Saturday, July 26, 2008
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Comment: "I would like to make one more point about the use of pit bulls as "therapy" dogs. My mother is disabled by Alzheimers, and I have spent a good deal of time in both assisted living facilities and LTC facilities, and have spoken to some of the folks who do pet therapy. One of the considerations you have when choosing a dog for this kind of work is that many residents will be afraid of the dog...especially if the dog is a large, menacing looking breed. The PRIMARY consideration for choosing a dog for therapy visits should be the comfort of the residents, NOT to make a political statement. Guarding and fighting breeds were created to look menacing, muscular, and imposing, not cuddly and cute. Many residents would be afraid of having a pit bull pay them a visit, and depending on the level of their disability, may not be in a position to express that fear. How terrible to have a sick and disabled elderly person, trapped in a situation where they may feel intimidated by an animal they are afraid of....all to accommodate the ego of some "rescue angel", who is not doing therapy work because she seeks to give back to the community, or bring joy to lonely residents, but because she wants to make a political statement about a breed of dog!Post Comment to DOJ
I think that sick, disabled residents like my mom would much rather a visit from the sweet faced Cavalier King Charles Spaniel, which can sit gently in her lap, or the lovely Standard poodle. I also believe that it is equally important that the handler is a mature, kind, compassionate person who loves the elderly and disabled; therapy work is not just something to put on your dogs resume, and I am VERY concerned that the pro-pit lobby would actually stoop low enough to get pit bulls certified for therapy PURELY as PR; the rescue angels will spend most of their visits to facilities "educating" residents about pit bulls instead of keeping them company."
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07/20/08: Service and Therapy Animals: Changes to the Americans with Disabilities Act (ADA)
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| 7/27/2008 6:13 AM |
The Pit Nutters are going beserk over this one. Most of them just get the qual for a advocacy purposes. It's almost as if they believe each therapy dog certification magically grows back a toddlers scalp.
If only they would put this much energy into breeding safer dogs...
| 7/27/2008 2:05 PM |
That is exactly what I suspected; that pit bull "activists" would be motivated to do this for the wrong reasons. Therapy work is more about the people, and less about the dogs; the woman who does pet therapy at the nursing home my mother is in still comes to visit the residents, even after her dog passed away. The dog facilitates the visit, brings comfort, can have a calming effect, etc.; but it is the human member of the team who needs to make that connection with the people. Its not about, "Isn't my dog pretty and nice, do you want to pet her?", it isn't a venue to show off your dog.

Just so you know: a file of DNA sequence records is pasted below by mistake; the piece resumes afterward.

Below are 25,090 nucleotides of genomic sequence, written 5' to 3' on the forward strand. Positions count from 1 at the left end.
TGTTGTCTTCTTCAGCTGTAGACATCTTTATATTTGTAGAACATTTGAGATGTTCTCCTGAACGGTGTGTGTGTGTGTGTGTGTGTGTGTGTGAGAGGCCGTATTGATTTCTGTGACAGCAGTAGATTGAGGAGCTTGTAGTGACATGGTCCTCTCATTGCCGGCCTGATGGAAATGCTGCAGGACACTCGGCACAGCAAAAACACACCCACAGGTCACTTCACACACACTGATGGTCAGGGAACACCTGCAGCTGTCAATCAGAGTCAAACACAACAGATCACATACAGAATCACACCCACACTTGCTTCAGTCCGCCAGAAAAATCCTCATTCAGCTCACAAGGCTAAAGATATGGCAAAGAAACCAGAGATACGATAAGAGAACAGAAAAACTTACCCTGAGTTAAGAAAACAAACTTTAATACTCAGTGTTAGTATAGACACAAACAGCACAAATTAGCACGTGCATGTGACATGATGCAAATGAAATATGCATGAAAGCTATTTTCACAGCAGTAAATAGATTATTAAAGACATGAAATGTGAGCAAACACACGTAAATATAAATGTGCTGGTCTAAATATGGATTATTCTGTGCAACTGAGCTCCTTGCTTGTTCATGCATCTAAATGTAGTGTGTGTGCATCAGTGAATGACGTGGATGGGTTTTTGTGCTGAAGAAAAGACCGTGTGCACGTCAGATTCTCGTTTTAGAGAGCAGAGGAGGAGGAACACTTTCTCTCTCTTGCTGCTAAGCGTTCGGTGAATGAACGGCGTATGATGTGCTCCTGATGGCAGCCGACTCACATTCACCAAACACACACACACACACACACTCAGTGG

The pit bull owners I encounter seem to be extremely narcissistic, and definitely NOT the type of people who would be doing therapy work for the sake of the residents. Honestly, if I thought pet therapy was something I would like to do, I would not get a large, fighting or guarding breed as a pet; regardless of how nice the dog's temperament is, I would understand that some residents would be fearful. My primary concern would be for the residents comfort, but then I am not a pit bull owner with a political agenda and a chip on my shoulder.
| 7/27/2008 8:44 PM |
I was in a pet store a few weeks back in Muncie, IN and a customer had a pit bull in there, must have weighed 75 lbs, I had to wait till the guy moved from the door so I could leave. I didn't want to get close enough for the dog to get a chance at me. Once I saw the pit bull all I wanted was out of there.
The store was called "Jack's Pet Store".
| 7/27/2008 8:45 PM |
How about this narcissistic owner:
I can't believe this woman has the gall to do something like this and say she is doing it to help people when we know she is just doing it for selfish reasons. One can only hope she sees the error of her ways.
| 7/28/2008 11:47 AM |
One more comment.....I am troubled by the frequent use of pictures of therapy pits and patients that are springing up all over the internet; most pet therapy teams do not take pictures of the patients due to privacy issues. There is often a lack of informed consent with residents of LTC facilities, and it is unethical to take picture of residents, especially those who may be disabled, and post them publicly.
The website listed above has pictures of disabled children posing with pit bulls, with the main focus being on the pit bulls. I sincerely hope that the parents of every single child who appears in these pictures signed a consent form for this; in my public school system, we need to give written consent for ANY picture to be taken of our children. This is for safety and privacy reasons, because of the potential for sexual predators to gain information about a child, because of custody battles where a child could be kidnapped by an abusive non-custodial parent, to protect children who have entered the foster care system from being located by abusive family members, etc.
Again, it appears the main goal of these organizations is pit bull advocacy, NOT the needs of the elderly and disabled. I would be FURIOUS if my disabled mothers picture appeared online, ANYWHERE, much less in a pit bull advocacy website.